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2007/58/2 Min idress, womens, wool / plastic / metal, by House of Merivale, Sydney, New South Wales, Australia, 1960-1970. Click to enlarge.

Womens Mini dress by House of Merivale

Fashion in the 1960s was moving away from the unnaturally contrived silhouette of the cinched waist and voluminous petticoats synonymous with 1950s fashion. Dress shapes in the 1960s were simple with clean lines. The clothing featured in the collection embodies the essence of what was considered in the 1960s to be modern, youthful, daring and with the advent of the mini skirt, somewhat shocking. The garments are feminine in design, less structured and reflect the aesthetics and values of a …


Object No.


Object Statement

Min idress, womens, wool / plastic / metal, by House of Merivale, Sydney, New South Wales, Australia, 1960-1970

Physical Description

Womens mustard wool mini dress with round neckline, yoke, drop waist and long sleeves with side zipper fastening. Dress features shirring in contrasting thread on cuffs and drop waist and cross stitch decoration on neckline. The cuffs fasten with a black plastic button and the centre back opening fastens with a metal press stud. The dress is machine sewn and unlined.


Four white fabric labels inside back neck 'HOUSE OF MERIVALE/SYDNEY', 'DRY CLEAN ONLY', 'ALL WOOL', 'XXSSW'.



430 mm



This inexpensive wool mini dress was designed by Merivale for the House of Merivale label. John Hemmes, son of a Dutch doctor, met Merivale Brennan on board a ship and after a whirlwind shipboard romance, the couple married in a registry office in London.

On their return to Australia, Merivale made hats and John took on labouring jobs. In the late1950s, disillusioned with other people profiting from their hard work, John and Merivale decided to start their own business, named The House of Merivale, in the Theatre Royal on Castlereagh Street, eventually moving in 1969 to the landmark six-level Victorian building on Pitt Street, Sydney.

The House of Merivale promoted fashion that was inspired by London's boutique culture featuring a fusion of fashion, pop music and art in an atmosphere that was dynamic and fun. The House of Merivale was committed to designing 'modern clothes for people with a zest for life.' The House of Merivale revolutionised young people's fashion and shopping experience.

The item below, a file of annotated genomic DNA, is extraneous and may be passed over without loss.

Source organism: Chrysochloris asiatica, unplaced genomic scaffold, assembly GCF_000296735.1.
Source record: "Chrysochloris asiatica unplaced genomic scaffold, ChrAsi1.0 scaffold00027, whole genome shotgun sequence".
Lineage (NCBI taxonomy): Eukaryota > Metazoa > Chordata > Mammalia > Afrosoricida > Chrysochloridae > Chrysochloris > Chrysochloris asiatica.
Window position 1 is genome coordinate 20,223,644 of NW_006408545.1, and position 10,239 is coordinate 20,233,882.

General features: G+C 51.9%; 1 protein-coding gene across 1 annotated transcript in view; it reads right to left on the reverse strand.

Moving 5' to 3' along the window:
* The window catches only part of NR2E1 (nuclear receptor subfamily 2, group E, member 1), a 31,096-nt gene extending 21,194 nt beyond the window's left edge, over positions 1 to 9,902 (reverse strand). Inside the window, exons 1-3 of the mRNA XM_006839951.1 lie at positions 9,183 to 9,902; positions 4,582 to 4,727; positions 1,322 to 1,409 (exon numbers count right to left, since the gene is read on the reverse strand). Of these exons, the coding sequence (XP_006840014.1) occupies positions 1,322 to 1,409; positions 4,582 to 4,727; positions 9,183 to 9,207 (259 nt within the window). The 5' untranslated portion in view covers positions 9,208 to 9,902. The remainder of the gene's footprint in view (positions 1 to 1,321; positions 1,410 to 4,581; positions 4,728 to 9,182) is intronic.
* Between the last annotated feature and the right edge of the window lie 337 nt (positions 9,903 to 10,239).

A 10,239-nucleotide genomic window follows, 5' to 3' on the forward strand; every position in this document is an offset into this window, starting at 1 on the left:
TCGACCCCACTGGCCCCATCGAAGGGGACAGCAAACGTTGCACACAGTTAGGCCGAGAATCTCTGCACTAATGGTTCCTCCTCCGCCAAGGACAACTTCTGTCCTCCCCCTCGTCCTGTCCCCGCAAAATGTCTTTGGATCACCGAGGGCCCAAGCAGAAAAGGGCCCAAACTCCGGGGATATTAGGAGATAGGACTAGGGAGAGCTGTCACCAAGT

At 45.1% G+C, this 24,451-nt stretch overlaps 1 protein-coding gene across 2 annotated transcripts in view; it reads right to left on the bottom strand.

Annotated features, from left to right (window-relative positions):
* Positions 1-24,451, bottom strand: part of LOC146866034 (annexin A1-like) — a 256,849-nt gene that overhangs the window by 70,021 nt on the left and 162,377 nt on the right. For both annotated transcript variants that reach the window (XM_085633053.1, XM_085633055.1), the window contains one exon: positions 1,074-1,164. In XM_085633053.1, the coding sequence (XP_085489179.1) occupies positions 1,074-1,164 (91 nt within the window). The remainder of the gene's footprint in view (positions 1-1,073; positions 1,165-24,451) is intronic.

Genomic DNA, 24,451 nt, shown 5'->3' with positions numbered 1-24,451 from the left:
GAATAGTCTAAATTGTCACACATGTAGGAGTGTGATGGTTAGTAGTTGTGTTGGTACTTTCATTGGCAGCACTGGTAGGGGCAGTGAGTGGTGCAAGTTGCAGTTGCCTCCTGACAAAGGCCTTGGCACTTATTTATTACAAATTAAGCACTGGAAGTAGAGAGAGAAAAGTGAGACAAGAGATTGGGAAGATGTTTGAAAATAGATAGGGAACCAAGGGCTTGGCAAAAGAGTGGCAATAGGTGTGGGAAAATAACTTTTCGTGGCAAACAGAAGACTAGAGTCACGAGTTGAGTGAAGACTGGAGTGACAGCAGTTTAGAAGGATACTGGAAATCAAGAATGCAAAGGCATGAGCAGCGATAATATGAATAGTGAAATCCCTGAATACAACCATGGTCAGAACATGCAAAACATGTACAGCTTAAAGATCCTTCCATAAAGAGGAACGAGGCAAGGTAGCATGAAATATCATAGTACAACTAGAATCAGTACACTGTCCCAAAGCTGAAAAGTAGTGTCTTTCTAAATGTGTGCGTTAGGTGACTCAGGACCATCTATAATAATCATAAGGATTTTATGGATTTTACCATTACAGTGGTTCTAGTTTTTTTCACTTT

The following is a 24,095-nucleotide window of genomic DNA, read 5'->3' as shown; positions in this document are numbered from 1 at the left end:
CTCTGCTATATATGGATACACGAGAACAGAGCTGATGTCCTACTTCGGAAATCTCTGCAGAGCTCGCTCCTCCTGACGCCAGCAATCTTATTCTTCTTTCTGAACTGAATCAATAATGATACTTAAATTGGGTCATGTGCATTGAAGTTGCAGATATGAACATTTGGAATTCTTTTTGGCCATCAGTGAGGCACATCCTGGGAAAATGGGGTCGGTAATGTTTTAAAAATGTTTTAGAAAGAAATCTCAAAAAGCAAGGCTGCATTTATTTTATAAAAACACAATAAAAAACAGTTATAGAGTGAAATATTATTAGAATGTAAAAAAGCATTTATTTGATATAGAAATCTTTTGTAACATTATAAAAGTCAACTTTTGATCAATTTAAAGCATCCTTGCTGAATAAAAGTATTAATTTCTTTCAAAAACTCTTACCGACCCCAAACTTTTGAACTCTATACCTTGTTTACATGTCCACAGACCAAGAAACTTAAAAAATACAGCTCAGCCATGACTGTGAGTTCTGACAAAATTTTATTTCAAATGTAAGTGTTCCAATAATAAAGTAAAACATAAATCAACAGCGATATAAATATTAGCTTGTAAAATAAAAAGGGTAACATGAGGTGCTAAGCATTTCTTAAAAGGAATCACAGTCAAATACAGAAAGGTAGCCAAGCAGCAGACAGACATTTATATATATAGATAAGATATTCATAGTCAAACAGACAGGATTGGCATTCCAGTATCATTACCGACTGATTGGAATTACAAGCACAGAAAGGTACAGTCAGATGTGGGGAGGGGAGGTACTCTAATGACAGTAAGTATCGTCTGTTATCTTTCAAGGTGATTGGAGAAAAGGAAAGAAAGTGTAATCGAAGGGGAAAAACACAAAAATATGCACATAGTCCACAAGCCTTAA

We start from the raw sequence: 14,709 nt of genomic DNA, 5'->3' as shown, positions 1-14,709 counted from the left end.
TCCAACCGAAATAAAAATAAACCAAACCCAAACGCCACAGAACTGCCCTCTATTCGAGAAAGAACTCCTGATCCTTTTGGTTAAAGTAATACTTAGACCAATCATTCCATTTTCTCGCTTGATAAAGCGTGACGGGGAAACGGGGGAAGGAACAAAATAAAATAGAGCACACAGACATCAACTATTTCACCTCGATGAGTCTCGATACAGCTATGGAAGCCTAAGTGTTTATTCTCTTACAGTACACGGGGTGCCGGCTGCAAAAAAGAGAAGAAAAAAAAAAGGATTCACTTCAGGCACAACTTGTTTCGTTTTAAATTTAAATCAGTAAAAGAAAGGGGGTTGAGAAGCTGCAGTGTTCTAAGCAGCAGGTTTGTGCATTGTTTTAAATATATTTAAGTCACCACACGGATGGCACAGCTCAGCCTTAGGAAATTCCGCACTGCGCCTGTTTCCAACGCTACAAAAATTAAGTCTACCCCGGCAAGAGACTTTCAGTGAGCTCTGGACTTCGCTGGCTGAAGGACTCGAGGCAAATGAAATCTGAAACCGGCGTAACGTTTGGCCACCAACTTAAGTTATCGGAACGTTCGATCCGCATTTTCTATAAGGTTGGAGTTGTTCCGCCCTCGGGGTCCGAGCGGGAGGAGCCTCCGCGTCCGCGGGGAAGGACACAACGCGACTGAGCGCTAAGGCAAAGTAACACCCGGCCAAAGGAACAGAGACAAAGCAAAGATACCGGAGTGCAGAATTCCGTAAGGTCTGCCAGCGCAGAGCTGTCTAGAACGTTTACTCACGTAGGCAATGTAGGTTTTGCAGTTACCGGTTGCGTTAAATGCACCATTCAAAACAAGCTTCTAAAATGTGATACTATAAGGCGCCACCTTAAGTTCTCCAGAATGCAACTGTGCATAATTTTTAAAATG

The House of Merivale specialised in affordable clothing for the fashion savvy eighteen to twenty-five year old teeny boppers, stocking selected imports like Roslyn Yehuda and clothes designed by young innovative Australian designers including Prue Acton, Norma Tullo and Kenneth Pirrie. It was the first store in Australia to stock the mini.

Within the first few years, The House of Merivale stocked exclusively the self-taught Merivale's original designs, manufactured locally from their own factory and producing around twenty-five new garments each week. In the late seventies The House of Merivale had a shop on Elizabeth Street where they sold seconds and samples they had brought from overseas to copy.

Clothing designed by Merivale attracted a notable clientele including Marlene Dietrich, Cher, Liza Minelli, Mick Jagger, Jose Feliciano and Eddie Fisher.

John and Merivale Hemmes retired from the fashion industry late 1995, choosing to devote their creative energies and business acumen to the expansion of the Merivale Group. With son Justin and daughter Bettina, the Merivale Group is successfully building a hospitality and entertainment empire that includes bar restaurants such as the Establishment, Lotus and Slip Inn.


Credit Line

Gift of Carmen McGreal, 2007

Acquisition Date

4 June 2007

Cite this Object


Womens Mini dress by House of Merivale 2021, Museum of Applied Arts & Sciences, accessed 18 May 2022, <>


{{cite web |url= |title=Womens Mini dress by House of Merivale |author=Museum of Applied Arts & Sciences |access-date=18 May 2022 |publisher=Museum of Applied Arts & Sciences, Australia}}